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Coleman: Mets Take A Look At The Future With Top Picks Cecchini, Plawecki

Gavin Cecchini, Kevin Plawecki (credit: Mike Stobe/Getty Images)

Gavin Cecchini, Kevin Plawecki (credit: Mike Stobe/Getty Images)

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By Ed Coleman
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It didn’t take long for the Mets to get their top draft choices signed and in the fold. Gavin Cecchini, a high school shortstop from Louisiana and the No. 12 overall pick, agreed to a $2.3 million contract, slightly under the slot price.

They had a sandwich pick at No. 35 and with it chose 21-year-old catcher Kevin Plawecki from Purdue, who also recently signed.

The 18-year old Cecchini was named Mr. Baseball in Louisiana and led Barbe High School to a state title by hitting .413 with seven home runs, 32 RBIs and 31 stolen bases. Mets director of amateur scouting Tommy Tanous believes that Cecchini is pretty close to a total player.


If Cecchini is lacking in a tool, it might be power. As Tanous noted, his older brother was drafted two years ago and is currently playing at Single-A in the Red Sox system. And Cecchini had a rather exciting indoctrination to the Mets — being in attendance on June 1 at Citi Field for Johan Santana’s no-hitter.


Cecchini also led the US 18 & Under team to the gold medal at the Pan Am Championships last fall, batting .500 with 17 RBIs in 15 games. As a high school junior, he was named the state Player of the Year.

In addition, Cecchini was named the MVP at the 2011 Under Armour All-American game, giving the Mets the last two MVP’s of that game. Brandon Nimmo from Wyoming, the Mets’ first-round pick last year, was the MVP in 2010.

Even those outside the organization have noticed Cecchini. Former major leaguer and current Washington Nationals TV analyst F.P. Santangelo, while watching the televised draft coverage, said that Cecchini was the lone first-round pick that jumped out at him.


Cecchini’s idol while he was growing up? Well, that would be a shortstop on the other side of town — the Yankees’ Derek Jeter. Many high schoolers play shortstop simply because they’re the best players on their teams, and they get switched or moved to other positions as they get older and mature. So you have to like Cecchini’s confidence — he’s a shortstop now, and he’s sticking to it.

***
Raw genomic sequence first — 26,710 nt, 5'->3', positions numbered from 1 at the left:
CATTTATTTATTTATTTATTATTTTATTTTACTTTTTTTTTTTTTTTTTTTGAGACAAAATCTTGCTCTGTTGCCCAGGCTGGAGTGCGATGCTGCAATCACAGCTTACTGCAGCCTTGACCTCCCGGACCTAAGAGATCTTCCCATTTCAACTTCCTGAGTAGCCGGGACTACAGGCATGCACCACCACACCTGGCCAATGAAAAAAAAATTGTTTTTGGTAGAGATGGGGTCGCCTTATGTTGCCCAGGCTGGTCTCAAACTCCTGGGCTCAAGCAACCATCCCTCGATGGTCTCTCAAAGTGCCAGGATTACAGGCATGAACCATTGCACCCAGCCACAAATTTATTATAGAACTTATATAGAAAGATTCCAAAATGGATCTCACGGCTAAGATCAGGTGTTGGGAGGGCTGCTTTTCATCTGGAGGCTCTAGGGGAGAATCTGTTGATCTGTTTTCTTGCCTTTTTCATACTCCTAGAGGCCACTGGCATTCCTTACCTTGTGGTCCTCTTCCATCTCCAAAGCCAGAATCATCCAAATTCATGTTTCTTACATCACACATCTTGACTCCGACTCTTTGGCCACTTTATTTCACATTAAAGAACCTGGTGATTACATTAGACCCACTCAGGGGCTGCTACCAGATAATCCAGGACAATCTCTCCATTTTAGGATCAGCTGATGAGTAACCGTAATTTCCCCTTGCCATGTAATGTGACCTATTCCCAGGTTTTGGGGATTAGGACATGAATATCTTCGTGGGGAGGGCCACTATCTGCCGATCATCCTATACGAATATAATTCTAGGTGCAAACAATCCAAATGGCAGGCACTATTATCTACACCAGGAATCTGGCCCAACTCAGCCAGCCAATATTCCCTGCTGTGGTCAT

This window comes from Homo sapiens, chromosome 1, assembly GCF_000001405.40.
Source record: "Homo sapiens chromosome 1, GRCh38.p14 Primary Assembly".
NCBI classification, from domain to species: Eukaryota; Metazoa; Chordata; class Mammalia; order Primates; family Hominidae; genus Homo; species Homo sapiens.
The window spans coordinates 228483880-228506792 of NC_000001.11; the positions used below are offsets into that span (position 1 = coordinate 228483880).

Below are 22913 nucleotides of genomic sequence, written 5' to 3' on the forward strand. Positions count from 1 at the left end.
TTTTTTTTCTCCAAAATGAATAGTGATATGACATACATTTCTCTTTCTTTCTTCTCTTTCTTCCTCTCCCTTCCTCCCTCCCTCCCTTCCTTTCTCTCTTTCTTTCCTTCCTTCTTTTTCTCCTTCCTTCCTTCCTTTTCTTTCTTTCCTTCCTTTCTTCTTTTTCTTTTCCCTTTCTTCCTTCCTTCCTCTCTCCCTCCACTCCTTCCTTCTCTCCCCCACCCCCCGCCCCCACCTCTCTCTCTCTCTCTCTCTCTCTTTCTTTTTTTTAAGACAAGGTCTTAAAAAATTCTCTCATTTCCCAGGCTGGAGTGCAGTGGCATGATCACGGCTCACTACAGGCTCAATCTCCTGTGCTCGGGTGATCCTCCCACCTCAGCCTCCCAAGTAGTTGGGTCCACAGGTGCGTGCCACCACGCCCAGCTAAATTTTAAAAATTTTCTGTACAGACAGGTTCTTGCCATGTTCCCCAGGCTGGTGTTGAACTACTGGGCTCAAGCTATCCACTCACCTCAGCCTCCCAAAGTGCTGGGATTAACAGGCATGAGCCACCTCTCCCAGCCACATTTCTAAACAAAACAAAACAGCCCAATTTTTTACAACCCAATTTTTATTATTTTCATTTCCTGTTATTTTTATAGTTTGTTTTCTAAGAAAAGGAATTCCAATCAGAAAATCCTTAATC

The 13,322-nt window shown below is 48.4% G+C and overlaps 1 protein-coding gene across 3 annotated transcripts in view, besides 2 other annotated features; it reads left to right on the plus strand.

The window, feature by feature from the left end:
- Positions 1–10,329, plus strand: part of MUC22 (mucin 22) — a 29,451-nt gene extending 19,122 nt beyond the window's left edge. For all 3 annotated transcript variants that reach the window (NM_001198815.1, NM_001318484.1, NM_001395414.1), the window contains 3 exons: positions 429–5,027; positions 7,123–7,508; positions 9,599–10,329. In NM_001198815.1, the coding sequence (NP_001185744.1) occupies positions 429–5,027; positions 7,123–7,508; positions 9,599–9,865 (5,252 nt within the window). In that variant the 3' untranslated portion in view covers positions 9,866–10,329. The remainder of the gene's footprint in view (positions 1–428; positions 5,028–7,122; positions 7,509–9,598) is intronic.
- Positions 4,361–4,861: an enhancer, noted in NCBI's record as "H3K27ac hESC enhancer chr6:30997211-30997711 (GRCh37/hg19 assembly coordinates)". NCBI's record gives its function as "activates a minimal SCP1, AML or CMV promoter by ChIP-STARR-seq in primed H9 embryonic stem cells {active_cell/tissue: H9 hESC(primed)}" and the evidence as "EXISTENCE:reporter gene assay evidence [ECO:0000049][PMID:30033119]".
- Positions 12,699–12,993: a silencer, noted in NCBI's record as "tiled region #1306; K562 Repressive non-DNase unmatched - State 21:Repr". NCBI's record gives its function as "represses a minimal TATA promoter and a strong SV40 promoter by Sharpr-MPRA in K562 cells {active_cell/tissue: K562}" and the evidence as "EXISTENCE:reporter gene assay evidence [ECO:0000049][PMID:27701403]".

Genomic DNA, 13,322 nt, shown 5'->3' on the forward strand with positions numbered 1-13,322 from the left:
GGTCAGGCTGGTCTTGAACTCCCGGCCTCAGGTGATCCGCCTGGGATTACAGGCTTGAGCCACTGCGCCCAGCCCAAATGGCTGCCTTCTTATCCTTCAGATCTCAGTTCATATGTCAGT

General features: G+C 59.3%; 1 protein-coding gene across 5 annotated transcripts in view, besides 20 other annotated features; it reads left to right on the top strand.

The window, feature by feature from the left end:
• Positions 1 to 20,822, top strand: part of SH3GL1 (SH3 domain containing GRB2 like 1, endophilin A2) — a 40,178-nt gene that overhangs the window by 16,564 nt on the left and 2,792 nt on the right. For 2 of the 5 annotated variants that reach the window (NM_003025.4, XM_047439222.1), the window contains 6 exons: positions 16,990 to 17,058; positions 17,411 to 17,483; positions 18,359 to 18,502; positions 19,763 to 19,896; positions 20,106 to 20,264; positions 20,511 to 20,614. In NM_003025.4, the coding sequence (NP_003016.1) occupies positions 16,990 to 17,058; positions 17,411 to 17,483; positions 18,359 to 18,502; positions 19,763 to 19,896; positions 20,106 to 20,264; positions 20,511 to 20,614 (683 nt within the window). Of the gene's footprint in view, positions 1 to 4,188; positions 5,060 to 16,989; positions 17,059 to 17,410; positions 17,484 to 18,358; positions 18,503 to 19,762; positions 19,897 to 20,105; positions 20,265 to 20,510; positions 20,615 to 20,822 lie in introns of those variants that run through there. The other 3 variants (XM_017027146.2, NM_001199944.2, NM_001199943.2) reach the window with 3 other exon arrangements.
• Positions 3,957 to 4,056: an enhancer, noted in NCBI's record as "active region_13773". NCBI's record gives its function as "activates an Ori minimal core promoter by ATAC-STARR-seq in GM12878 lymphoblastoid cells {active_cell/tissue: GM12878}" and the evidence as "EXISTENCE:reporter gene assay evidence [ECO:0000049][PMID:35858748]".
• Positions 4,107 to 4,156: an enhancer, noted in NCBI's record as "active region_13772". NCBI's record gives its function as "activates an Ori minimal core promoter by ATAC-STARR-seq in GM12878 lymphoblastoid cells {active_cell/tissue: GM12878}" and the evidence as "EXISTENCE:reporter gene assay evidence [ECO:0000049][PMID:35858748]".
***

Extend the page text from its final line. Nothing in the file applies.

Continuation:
Cecchini also has an interesting theory on trying to improve as a player.


Cecchini will join Single-A Kingsport of the Appalachian League when their season begins on Tuesday June 19.

As for Plawecki, Tanous felt the Mets secured the most versatile backstop available.


Plawecki hit .359 this past season with 7 HR and 47 RBI in 59 games. He was named the Big 10 Player of the Year and also was selected the MVP of the Big 10 Tournament. In addition, Plawecki was named First Team All Big 10 each of the last two years. In what may be his best trait of all, Plawecki is obviously a contact hitter — he struck out only eight times in 223 at-bats this season, and just 29 times in his entire three-year career at Purdue. Plawecki talked about his knack for avoiding strikeouts.


While Cecchini heads to Kingsport, the older Plawecki will be a Brooklyn Cyclone, and he’s pumped about that.


Paul DePodesta, Mets VP of player development and amateur scouting, feels that both Cecchini and Plawecki fit the team’s system perfectly.


DePodesta added that the organization looks high and low and tries to cover all the bases when preparing for the draft, but when it gets down to it, they like to look straight up the middle of the diamond.


There’s starting pitching coming — Zack Wheeler, Matt Harvey, et al. — we’ll see how two highly thought of position players fit in down the line.

C U soon
Eddie C.

What do you think of the new kids? Do you think the Mets’ farm system is one of the best in baseball? Be heard in the comments below…